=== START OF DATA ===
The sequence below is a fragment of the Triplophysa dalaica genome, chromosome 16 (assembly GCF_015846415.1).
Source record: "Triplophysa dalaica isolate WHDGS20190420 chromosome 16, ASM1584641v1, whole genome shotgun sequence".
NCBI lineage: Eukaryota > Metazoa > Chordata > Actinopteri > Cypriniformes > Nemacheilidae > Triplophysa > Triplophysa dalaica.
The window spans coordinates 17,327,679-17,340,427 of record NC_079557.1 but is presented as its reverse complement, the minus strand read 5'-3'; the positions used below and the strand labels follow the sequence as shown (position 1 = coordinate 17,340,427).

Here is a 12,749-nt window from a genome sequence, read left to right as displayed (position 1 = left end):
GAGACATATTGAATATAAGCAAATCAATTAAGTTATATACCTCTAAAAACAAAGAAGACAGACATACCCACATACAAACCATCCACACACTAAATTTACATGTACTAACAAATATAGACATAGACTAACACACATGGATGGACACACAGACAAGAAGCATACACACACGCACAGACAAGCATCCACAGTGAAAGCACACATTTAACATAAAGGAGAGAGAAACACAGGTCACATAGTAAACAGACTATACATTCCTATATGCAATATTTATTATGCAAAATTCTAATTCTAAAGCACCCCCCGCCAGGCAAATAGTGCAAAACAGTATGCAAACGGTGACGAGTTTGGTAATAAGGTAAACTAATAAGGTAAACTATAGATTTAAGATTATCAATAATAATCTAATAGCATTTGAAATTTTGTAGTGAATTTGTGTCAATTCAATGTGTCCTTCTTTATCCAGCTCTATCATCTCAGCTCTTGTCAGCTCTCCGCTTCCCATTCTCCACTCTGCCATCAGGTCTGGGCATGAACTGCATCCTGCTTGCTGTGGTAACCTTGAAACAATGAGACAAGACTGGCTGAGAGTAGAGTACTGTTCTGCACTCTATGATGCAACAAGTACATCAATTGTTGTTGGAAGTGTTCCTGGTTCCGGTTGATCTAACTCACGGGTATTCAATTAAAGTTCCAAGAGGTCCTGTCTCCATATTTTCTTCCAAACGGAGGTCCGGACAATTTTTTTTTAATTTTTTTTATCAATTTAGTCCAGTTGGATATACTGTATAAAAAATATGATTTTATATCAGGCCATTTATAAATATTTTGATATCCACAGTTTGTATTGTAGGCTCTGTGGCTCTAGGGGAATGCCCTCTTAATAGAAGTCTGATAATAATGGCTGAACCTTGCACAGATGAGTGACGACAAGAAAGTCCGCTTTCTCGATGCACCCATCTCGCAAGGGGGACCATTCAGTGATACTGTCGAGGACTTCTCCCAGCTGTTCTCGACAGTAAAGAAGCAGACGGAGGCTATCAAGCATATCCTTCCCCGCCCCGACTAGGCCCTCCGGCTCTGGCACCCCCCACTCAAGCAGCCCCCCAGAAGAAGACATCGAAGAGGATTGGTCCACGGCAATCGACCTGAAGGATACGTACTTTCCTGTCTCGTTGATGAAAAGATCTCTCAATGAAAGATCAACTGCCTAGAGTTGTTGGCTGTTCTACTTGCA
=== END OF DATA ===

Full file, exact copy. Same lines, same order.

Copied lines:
The sequence below is a fragment of the Triplophysa dalaica genome, chromosome 16 (assembly GCF_015846415.1).
Source record: "Triplophysa dalaica isolate WHDGS20190420 chromosome 16, ASM1584641v1, whole genome shotgun sequence".
NCBI lineage: Eukaryota > Metazoa > Chordata > Actinopteri > Cypriniformes > Nemacheilidae > Triplophysa > Triplophysa dalaica.
The window spans coordinates 17,327,679-17,340,427 of record NC_079557.1 but is presented as its reverse complement, the minus strand read 5'-3'; the positions used below and the strand labels follow the sequence as shown (position 1 = coordinate 17,340,427).

Here is a 12,749-nt window from a genome sequence, read left to right as displayed (position 1 = left end):
GAGACATATTGAATATAAGCAAATCAATTAAGTTATATACCTCTAAAAACAAAGAAGACAGACATACCCACATACAAACCATCCACACACTAAATTTACATGTACTAACAAATATAGACATAGACTAACACACATGGATGGACACACAGACAAGAAGCATACACACACGCACAGACAAGCATCCACAGTGAAAGCACACATTTAACATAAAGGAGAGAGAAACACAGGTCACATAGTAAACAGACTATACATTCCTATATGCAATATTTATTATGCAAAATTCTAATTCTAAAGCACCCCCCGCCAGGCAAATAGTGCAAAACAGTATGCAAACGGTGACGAGTTTGGTAATAAGGTAAACTAATAAGGTAAACTATAGATTTAAGATTATCAATAATAATCTAATAGCATTTGAAATTTTGTAGTGAATTTGTGTCAATTCAATGTGTCCTTCTTTATCCAGCTCTATCATCTCAGCTCTTGTCAGCTCTCCGCTTCCCATTCTCCACTCTGCCATCAGGTCTGGGCATGAACTGCATCCTGCTTGCTGTGGTAACCTTGAAACAATGAGACAAGACTGGCTGAGAGTAGAGTACTGTTCTGCACTCTATGATGCAACAAGTACATCAATTGTTGTTGGAAGTGTTCCTGGTTCCGGTTGATCTAACTCACGGGTATTCAATTAAAGTTCCAAGAGGTCCTGTCTCCATATTTTCTTCCAAACGGAGGTCCGGACAATTTTTTTTTAATTTTTTTTATCAATTTAGTCCAGTTGGATATACTGTATAAAAAATATGATTTTATATCAGGCCATTTATAAATATTTTGATATCCACAGTTTGTATTGTAGGCTCTGTGGCTCTAGGGGAATGCCCTCTTAATAGAAGTCTGATAATAATGGCTGAACCTTGCACAGATGAGTGACGACAAGAAAGTCCGCTTTCTCGATGCACCCATCTCGCAAGGGGGACCATTCAGTGATACTGTCGAGGACTTCTCCCAGCTGTTCTCGACAGTAAAGAAGCAGACGGAGGCTATCAAGCATATCCTTCCCCGCCCCGACTAGGCCCTCCGGCTCTGGCACCCCCCACTCAAGCAGCCCCCCAGAAGAAGACATCGAAGAGGATTGGTCCACGGCAATCGACCTGAAGGATACGTACTTTCCTGTCTCGTTGATGAAAAGATCTCTCAATGAAAGATCAACTGCCTAGAGTTGTTGGCTGTTCTACTTGCA